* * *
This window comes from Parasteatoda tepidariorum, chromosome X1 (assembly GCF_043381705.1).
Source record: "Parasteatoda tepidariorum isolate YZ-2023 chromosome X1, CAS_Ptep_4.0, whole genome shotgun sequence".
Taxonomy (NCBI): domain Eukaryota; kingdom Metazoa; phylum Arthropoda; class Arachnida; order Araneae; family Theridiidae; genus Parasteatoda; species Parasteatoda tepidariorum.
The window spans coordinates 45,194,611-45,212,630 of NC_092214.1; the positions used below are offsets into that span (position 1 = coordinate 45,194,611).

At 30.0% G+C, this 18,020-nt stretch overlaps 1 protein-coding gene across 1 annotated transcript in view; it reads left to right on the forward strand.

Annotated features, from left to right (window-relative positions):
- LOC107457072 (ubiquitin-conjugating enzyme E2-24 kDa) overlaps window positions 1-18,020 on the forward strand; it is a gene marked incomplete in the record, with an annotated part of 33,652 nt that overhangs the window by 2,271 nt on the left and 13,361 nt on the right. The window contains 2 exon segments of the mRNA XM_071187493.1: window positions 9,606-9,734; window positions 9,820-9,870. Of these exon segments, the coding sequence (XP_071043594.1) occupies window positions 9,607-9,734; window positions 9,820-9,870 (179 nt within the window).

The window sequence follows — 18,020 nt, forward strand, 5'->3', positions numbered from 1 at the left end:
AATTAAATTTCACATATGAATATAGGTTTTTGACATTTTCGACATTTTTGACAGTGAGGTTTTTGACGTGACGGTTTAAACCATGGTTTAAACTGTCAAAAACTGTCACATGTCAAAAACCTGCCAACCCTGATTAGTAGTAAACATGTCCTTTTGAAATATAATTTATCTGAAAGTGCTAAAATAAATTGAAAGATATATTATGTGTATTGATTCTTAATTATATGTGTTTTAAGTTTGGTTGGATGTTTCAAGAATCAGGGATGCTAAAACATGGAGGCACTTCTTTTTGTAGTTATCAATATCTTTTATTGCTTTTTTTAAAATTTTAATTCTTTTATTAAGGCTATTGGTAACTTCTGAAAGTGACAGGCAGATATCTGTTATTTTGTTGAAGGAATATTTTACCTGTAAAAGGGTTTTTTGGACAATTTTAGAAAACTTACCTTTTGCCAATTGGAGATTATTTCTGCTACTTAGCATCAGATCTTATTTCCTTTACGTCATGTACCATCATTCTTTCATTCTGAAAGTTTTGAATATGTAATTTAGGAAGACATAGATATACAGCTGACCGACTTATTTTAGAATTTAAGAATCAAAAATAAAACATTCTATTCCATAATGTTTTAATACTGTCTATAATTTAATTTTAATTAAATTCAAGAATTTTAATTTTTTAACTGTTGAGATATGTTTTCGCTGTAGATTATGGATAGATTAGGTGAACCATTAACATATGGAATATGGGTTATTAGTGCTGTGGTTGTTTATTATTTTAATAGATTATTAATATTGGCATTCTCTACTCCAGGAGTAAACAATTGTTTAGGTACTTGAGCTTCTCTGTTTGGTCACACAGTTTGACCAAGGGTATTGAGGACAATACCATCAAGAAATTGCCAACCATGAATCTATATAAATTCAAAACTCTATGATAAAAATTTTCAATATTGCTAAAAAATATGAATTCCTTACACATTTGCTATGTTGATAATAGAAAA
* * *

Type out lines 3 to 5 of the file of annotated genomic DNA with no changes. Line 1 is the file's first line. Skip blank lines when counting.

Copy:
Taxonomy (NCBI): domain Eukaryota; kingdom Metazoa; phylum Arthropoda; class Arachnida; order Araneae; family Theridiidae; genus Parasteatoda; species Parasteatoda tepidariorum.
The window spans coordinates 45,194,611-45,212,630 of NC_092214.1; the positions used below are offsets into that span (position 1 = coordinate 45,194,611).

At 30.0% G+C, this 18,020-nt stretch overlaps 1 protein-coding gene across 1 annotated transcript in view; it reads left to right on the forward strand.